An apprentice's journey through the built environment

5 min read

This year’s National Apprenticeship Week theme is ‘Skills for Life’, reflecting how apprenticeships can not only help individuals to develop the skills and knowledge required for a rewarding career, but also aid businesses in developing a talented workforce that is equipped with future-ready skills.

It’s an idea that rings true for so many areas of the built environment and at Mace we’re proud to say that we have been staunch supporters of apprenticeships for over 30 years. Rushil Vekaria joined Mace as an apprentice in 2019 and recently won ‘Construction Services Apprentice of the Year’ at the Multicultural Apprenticeship Awards 2022. Hear first-hand about his journey so far and his top tips for anyone considering a similar path into the industry. 

I started with Mace in September of 2019 as an apprentice in Cost Consultancy. Since childhood, I’ve always found that I’ve learnt best by actively getting involved and taking the apprenticeship route has really allowed me to do this. When researching apprenticeship opportunities, I was honestly surprised to see how many organisations offered programmes - and when I looked into Mace specifically, I found that they had been on-boarding apprentices for three decades!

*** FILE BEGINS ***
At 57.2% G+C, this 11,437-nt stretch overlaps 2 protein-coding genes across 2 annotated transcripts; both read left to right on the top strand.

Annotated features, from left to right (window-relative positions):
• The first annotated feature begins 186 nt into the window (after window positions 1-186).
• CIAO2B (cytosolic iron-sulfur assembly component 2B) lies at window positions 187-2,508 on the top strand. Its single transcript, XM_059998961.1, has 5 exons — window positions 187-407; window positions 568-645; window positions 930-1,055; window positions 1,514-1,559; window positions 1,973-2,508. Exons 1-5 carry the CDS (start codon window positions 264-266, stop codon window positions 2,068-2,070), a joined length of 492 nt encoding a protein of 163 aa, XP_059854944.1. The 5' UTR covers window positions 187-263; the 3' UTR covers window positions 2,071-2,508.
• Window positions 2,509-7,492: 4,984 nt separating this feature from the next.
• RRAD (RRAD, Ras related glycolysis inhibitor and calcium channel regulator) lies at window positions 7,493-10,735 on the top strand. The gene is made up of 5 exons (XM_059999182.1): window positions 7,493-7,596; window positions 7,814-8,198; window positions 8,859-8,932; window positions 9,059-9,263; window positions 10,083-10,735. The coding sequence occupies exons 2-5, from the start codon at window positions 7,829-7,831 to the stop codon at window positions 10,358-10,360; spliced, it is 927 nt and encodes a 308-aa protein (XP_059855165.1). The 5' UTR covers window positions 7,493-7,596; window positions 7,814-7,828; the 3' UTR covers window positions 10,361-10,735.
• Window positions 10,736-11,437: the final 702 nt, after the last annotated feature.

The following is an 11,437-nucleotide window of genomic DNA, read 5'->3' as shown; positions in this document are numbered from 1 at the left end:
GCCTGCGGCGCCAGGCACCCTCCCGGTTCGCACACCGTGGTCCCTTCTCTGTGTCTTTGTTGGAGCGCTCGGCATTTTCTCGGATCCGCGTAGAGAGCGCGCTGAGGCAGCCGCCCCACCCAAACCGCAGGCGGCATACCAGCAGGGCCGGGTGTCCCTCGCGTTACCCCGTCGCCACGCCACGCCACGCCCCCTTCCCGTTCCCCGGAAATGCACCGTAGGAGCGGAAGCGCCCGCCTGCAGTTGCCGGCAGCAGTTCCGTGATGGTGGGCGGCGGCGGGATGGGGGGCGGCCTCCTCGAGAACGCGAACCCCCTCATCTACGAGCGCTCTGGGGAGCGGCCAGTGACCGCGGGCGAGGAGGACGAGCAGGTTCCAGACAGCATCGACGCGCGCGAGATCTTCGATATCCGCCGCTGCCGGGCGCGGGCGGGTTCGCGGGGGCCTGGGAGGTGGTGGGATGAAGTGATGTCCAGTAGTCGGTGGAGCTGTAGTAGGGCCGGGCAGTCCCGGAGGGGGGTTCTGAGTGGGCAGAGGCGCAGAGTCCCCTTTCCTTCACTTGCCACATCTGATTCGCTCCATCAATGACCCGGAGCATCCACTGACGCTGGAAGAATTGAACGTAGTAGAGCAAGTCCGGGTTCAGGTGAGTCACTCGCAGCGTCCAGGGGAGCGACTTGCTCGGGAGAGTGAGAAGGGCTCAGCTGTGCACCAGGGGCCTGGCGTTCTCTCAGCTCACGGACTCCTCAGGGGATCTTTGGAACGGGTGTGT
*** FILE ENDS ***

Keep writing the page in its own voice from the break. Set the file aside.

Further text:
Even just during the research stage, I got the impression that getting real world experience would set a strong foundation for my career - and so far it has! I’m currently in my fourth year of the programme and studying Quantity Surveying at University College of Estate Management, alongside my other duties.

Finding the right fit

When looking for an apprenticeship, while I do think it’s beneficial to apply to as many programmes as possible, for me it’s also crucial that you take the time to understand both the company and the area of the business you’re applying to. This is because, to really stand out, you need to make sure that your submission shows your understanding, your curiosity and your passion to work in the industry. On a personal level, this was vital in my successful application to Mace.